Maine tidal pilot project not seeking new license

Tuesday, May 30, 2017

The holder of a federal pilot license for a Maine tidal energy project has told regulators that it does not intend to relicense the project beyond the pilot license's expiration in 2022, pointing to tidal current velocities at the project site as inadequate to justify pursuing a commercial license.

At issue is the Cobscook Bay Tidal Project.  On February 27, 2012, the Federal Energy Regulatory Commission issued a pilot project license to ORPC Maine, LLC for the project for a period of eight years.  Later that year, it became the first grid-tied commercial tidal power plant in the U.S.

The Commission later granted a subsequent request by ORPC to extend its license term for the Cobscook Bay Tidal Energy Project from eight years to ten years, until January 31, 2022.  In that order extending the pilot license term, the Commission noted "the experimental nature of hydrokinetic devices, the licensee’s dedication to expanding and improving the technology and design of its project, and the insignificant or no impact to the surrounding environment by extending the license term two years."

Because the FERC licensing process can take years to complete, licensees are required to make public filings between 5 and 5-and-a-half years in advance of license expiry.  On March 14, 2017, ORPC made such a filing.  In that March 14 letter, ORPC noted some project successes:
The Cobscook Bay Tidal Energy site has served a pivotal role in the advancement of ORPC’s technology specifically and the domestic marine hydrokinetic industry generally. ORPC anticipates that the project infrastructure in place, the environmental monitoring and data analysis efforts, resource information documentation, and collaborative relationships with existing marine users will continue through the duration of the existing pilot license term. With concurrence of the Project Adaptive Management Team, we will be testing new generations of system components and assembled systems at the project site and will keep FERC informed regarding these efforts.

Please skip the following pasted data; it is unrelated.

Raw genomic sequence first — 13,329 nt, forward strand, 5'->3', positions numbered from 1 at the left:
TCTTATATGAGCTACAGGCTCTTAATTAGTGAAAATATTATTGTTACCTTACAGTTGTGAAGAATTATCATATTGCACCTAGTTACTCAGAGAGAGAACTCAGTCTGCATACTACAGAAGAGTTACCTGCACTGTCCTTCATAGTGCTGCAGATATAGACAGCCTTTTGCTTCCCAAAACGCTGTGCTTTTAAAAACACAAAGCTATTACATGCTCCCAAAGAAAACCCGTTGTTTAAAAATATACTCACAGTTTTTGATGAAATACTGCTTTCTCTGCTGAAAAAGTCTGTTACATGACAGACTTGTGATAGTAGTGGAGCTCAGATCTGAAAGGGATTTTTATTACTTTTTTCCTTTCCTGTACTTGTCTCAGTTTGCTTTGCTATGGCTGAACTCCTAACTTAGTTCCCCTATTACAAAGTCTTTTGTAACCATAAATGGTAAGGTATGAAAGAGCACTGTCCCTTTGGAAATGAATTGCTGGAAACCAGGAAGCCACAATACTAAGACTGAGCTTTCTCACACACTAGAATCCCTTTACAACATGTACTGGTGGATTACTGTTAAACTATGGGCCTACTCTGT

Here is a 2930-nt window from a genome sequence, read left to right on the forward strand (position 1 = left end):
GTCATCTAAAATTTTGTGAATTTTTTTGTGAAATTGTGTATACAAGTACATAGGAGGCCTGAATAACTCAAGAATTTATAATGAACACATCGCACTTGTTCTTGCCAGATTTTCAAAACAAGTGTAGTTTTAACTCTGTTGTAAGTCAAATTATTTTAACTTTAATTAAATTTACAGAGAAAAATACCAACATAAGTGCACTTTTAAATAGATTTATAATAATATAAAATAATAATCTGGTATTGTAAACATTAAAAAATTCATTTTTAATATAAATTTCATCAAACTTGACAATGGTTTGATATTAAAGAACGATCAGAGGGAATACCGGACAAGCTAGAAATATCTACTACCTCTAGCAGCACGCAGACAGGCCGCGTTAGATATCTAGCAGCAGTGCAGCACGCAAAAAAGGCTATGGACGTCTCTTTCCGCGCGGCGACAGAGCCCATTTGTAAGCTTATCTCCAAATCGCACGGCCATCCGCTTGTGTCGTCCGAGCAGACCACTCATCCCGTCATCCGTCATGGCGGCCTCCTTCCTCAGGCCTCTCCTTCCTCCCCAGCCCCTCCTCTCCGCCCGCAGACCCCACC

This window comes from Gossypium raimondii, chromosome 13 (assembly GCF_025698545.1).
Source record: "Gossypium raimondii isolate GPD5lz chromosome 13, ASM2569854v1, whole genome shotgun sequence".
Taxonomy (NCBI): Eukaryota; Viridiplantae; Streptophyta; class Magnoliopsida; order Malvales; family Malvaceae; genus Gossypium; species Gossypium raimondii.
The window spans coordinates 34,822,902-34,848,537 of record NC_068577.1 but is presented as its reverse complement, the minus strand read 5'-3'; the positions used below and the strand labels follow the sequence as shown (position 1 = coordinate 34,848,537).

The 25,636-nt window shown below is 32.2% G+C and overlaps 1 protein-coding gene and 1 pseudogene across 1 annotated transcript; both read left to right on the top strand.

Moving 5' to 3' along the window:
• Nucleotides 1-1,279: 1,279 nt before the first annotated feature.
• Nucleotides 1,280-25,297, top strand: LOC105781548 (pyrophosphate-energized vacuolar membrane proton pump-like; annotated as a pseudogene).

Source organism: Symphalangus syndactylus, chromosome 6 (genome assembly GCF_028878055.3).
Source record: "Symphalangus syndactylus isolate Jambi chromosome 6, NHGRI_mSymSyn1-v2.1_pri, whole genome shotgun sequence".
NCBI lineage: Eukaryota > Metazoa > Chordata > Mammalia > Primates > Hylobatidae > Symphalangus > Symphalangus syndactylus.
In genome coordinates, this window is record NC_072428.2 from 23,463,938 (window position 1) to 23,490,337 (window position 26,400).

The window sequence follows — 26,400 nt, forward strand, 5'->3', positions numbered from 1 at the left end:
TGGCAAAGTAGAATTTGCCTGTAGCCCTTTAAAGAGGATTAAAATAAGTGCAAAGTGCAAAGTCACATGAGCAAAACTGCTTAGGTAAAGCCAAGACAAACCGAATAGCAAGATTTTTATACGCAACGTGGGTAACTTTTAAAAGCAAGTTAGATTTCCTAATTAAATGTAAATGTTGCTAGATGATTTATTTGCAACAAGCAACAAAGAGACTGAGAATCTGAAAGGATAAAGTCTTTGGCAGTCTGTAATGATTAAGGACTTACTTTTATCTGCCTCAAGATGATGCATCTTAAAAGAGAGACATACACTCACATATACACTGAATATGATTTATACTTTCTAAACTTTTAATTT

But then ORPC noted an intent not to seek a commercial license for the project after the pilot license's expiration:
While the project site serves as an excellent testing area, ORPC considers the tidal current velocities at the Project site inadequate to justify pursuing a commercial license. Therefore ORPC does not intend to file a NOI or PAD for the Project at this time.
In a May 25, 2017 letter to the licensee, Commission staff characterized the licensee's March 14 filing as "a notice of intent not to relicense the Cobscook Bay Tidal Project," citing the licensee's position on tidal velocities, and noting the licensee's stated intent to continue operating the project until the pilot license expires on January 31, 2022.

No comments:

Post a Comment